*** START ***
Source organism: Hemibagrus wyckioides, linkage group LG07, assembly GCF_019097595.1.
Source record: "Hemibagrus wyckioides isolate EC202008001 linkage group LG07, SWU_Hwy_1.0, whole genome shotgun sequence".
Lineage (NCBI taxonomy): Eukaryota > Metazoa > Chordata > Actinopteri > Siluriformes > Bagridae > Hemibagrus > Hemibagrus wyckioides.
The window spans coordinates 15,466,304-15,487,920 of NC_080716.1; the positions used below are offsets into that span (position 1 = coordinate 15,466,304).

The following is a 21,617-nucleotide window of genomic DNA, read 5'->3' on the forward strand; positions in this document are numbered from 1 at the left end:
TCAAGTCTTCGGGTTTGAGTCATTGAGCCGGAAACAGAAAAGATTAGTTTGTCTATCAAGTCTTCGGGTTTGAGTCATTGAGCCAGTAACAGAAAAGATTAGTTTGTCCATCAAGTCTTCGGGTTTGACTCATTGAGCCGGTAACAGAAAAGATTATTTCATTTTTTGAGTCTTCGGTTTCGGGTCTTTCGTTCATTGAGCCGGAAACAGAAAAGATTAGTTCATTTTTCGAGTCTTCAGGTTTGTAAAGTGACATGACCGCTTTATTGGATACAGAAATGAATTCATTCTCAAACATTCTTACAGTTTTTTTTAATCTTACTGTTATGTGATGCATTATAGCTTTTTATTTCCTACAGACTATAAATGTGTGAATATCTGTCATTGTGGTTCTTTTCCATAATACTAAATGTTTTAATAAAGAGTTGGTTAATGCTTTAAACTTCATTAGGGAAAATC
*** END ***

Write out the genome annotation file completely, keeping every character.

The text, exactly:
Source organism: Hemibagrus wyckioides, linkage group LG07, assembly GCF_019097595.1.
Source record: "Hemibagrus wyckioides isolate EC202008001 linkage group LG07, SWU_Hwy_1.0, whole genome shotgun sequence".
Lineage (NCBI taxonomy): Eukaryota > Metazoa > Chordata > Actinopteri > Siluriformes > Bagridae > Hemibagrus > Hemibagrus wyckioides.
The window spans coordinates 15,466,304-15,487,920 of NC_080716.1; the positions used below are offsets into that span (position 1 = coordinate 15,466,304).

The following is a 21,617-nucleotide window of genomic DNA, read 5'->3' on the forward strand; positions in this document are numbered from 1 at the left end:
TCAAGTCTTCGGGTTTGAGTCATTGAGCCGGAAACAGAAAAGATTAGTTTGTCTATCAAGTCTTCGGGTTTGAGTCATTGAGCCAGTAACAGAAAAGATTAGTTTGTCCATCAAGTCTTCGGGTTTGACTCATTGAGCCGGTAACAGAAAAGATTATTTCATTTTTTGAGTCTTCGGTTTCGGGTCTTTCGTTCATTGAGCCGGAAACAGAAAAGATTAGTTCATTTTTCGAGTCTTCAGGTTTGTAAAGTGACATGACCGCTTTATTGGATACAGAAATGAATTCATTCTCAAACATTCTTACAGTTTTTTTTAATCTTACTGTTATGTGATGCATTATAGCTTTTTATTTCCTACAGACTATAAATGTGTGAATATCTGTCATTGTGGTTCTTTTCCATAATACTAAATGTTTTAATAAAGAGTTGGTTAATGCTTTAAACTTCATTAGGGAAAATC